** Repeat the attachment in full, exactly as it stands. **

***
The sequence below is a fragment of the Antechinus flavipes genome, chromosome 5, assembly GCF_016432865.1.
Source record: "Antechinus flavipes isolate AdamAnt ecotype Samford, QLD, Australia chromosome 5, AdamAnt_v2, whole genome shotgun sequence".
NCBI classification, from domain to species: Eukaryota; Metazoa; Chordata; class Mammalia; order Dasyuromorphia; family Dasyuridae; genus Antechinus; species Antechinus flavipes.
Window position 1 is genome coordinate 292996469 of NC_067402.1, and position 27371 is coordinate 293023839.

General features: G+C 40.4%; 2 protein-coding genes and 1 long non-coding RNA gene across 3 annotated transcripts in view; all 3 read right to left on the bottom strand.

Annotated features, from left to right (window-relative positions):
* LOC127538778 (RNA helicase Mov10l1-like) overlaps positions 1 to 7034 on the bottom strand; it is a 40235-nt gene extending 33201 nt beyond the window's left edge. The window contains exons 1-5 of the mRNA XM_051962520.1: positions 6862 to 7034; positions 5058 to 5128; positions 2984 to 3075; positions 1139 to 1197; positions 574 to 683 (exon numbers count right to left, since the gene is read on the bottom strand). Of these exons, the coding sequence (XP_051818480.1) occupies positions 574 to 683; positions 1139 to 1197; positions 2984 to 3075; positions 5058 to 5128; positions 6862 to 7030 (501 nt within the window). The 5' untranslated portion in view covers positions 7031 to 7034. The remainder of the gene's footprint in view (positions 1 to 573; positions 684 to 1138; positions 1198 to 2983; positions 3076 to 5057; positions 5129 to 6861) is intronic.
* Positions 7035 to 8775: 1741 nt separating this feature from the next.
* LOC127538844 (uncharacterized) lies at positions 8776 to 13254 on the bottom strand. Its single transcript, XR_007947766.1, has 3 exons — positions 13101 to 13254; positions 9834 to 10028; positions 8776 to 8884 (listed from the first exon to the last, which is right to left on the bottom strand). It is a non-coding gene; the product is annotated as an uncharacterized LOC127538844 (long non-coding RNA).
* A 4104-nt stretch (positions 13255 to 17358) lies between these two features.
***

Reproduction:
The sequence below is a fragment of the Antechinus flavipes genome, chromosome 5, assembly GCF_016432865.1.
Source record: "Antechinus flavipes isolate AdamAnt ecotype Samford, QLD, Australia chromosome 5, AdamAnt_v2, whole genome shotgun sequence".
NCBI classification, from domain to species: Eukaryota; Metazoa; Chordata; class Mammalia; order Dasyuromorphia; family Dasyuridae; genus Antechinus; species Antechinus flavipes.
Window position 1 is genome coordinate 292996469 of NC_067402.1, and position 27371 is coordinate 293023839.

General features: G+C 40.4%; 2 protein-coding genes and 1 long non-coding RNA gene across 3 annotated transcripts in view; all 3 read right to left on the bottom strand.

Annotated features, from left to right (window-relative positions):
* LOC127538778 (RNA helicase Mov10l1-like) overlaps positions 1 to 7034 on the bottom strand; it is a 40235-nt gene extending 33201 nt beyond the window's left edge. The window contains exons 1-5 of the mRNA XM_051962520.1: positions 6862 to 7034; positions 5058 to 5128; positions 2984 to 3075; positions 1139 to 1197; positions 574 to 683 (exon numbers count right to left, since the gene is read on the bottom strand). Of these exons, the coding sequence (XP_051818480.1) occupies positions 574 to 683; positions 1139 to 1197; positions 2984 to 3075; positions 5058 to 5128; positions 6862 to 7030 (501 nt within the window). The 5' untranslated portion in view covers positions 7031 to 7034. The remainder of the gene's footprint in view (positions 1 to 573; positions 684 to 1138; positions 1198 to 2983; positions 3076 to 5057; positions 5129 to 6861) is intronic.
* Positions 7035 to 8775: 1741 nt separating this feature from the next.
* LOC127538844 (uncharacterized) lies at positions 8776 to 13254 on the bottom strand. Its single transcript, XR_007947766.1, has 3 exons — positions 13101 to 13254; positions 9834 to 10028; positions 8776 to 8884 (listed from the first exon to the last, which is right to left on the bottom strand). It is a non-coding gene; the product is annotated as an uncharacterized LOC127538844 (long non-coding RNA).
* A 4104-nt stretch (positions 13255 to 17358) lies between these two features.